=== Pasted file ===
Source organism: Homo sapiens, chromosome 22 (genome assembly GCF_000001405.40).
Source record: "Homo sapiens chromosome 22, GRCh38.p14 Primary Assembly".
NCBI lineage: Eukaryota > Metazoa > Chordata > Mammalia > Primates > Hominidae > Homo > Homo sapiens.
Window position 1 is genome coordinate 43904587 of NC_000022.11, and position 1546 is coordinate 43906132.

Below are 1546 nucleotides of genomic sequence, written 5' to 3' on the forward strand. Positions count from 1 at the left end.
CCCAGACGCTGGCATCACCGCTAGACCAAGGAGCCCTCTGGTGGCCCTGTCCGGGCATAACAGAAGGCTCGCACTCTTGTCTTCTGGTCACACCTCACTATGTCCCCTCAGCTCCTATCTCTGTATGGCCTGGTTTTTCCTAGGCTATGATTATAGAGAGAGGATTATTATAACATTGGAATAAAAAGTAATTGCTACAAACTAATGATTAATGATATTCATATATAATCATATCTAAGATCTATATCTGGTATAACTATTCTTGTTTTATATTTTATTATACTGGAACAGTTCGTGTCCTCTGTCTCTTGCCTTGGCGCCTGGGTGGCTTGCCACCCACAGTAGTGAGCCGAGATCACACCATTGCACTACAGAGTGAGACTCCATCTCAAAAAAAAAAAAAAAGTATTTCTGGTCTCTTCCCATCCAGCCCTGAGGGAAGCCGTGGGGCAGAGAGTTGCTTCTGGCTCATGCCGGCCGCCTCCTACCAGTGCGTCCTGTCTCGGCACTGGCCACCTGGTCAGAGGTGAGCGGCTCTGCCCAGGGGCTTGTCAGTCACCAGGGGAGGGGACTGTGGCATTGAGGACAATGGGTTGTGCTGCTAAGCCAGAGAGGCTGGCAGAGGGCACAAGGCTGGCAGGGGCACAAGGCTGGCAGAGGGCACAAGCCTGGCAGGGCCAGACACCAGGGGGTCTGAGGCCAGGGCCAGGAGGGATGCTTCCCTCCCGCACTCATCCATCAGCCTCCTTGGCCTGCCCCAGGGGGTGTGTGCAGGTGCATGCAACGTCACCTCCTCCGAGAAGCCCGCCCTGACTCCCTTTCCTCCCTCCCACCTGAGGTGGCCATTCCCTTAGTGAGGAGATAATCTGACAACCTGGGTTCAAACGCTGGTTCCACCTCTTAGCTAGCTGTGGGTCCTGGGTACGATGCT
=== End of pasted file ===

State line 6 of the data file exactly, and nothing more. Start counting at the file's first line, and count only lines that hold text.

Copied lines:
CCCAGACGCTGGCATCACCGCTAGACCAAGGAGCCCTCTGGTGGCCCTGTCCGGGCATAACAGAAGGCTCGCACTCTTGTCTTCTGGTCACACCTCACTATGTCCCCTCAGCTCCTATCTCTGTATGGCCTGGTTTTTCCTAGGCTATGATTATAGAGAGAGGATTATTATAACATTGGAATAAAAAGTAATTGCTACAAACTAATGATTAATGATATTCATATATAATCATATCTAAGATCTATATCTGGTATAACTATTCTTGTTTTATATTTTATTATACTGGAACAGTTCGTGTCCTCTGTCTCTTGCCTTGGCGCCTGGGTGGCTTGCCACCCACAGTAGTGAGCCGAGATCACACCATTGCACTACAGAGTGAGACTCCATCTCAAAAAAAAAAAAAAAGTATTTCTGGTCTCTTCCCATCCAGCCCTGAGGGAAGCCGTGGGGCAGAGAGTTGCTTCTGGCTCATGCCGGCCGCCTCCTACCAGTGCGTCCTGTCTCGGCACTGGCCACCTGGTCAGAGGTGAGCGGCTCTGCCCAGGGGCTTGTCAGTCACCAGGGGAGGGGACTGTGGCATTGAGGACAATGGGTTGTGCTGCTAAGCCAGAGAGGCTGGCAGAGGGCACAAGGCTGGCAGGGGCACAAGGCTGGCAGAGGGCACAAGCCTGGCAGGGCCAGACACCAGGGGGTCTGAGGCCAGGGCCAGGAGGGATGCTTCCCTCCCGCACTCATCCATCAGCCTCCTTGGCCTGCCCCAGGGGGTGTGTGCAGGTGCATGCAACGTCACCTCCTCCGAGAAGCCCGCCCTGACTCCCTTTCCTCCCTCCCACCTGAGGTGGCCATTCCCTTAGTGAGGAGATAATCTGACAACCTGGGTTCAAACGCTGGTTCCACCTCTTAGCTAGCTGTGGGTCCTGGGTACGATGCT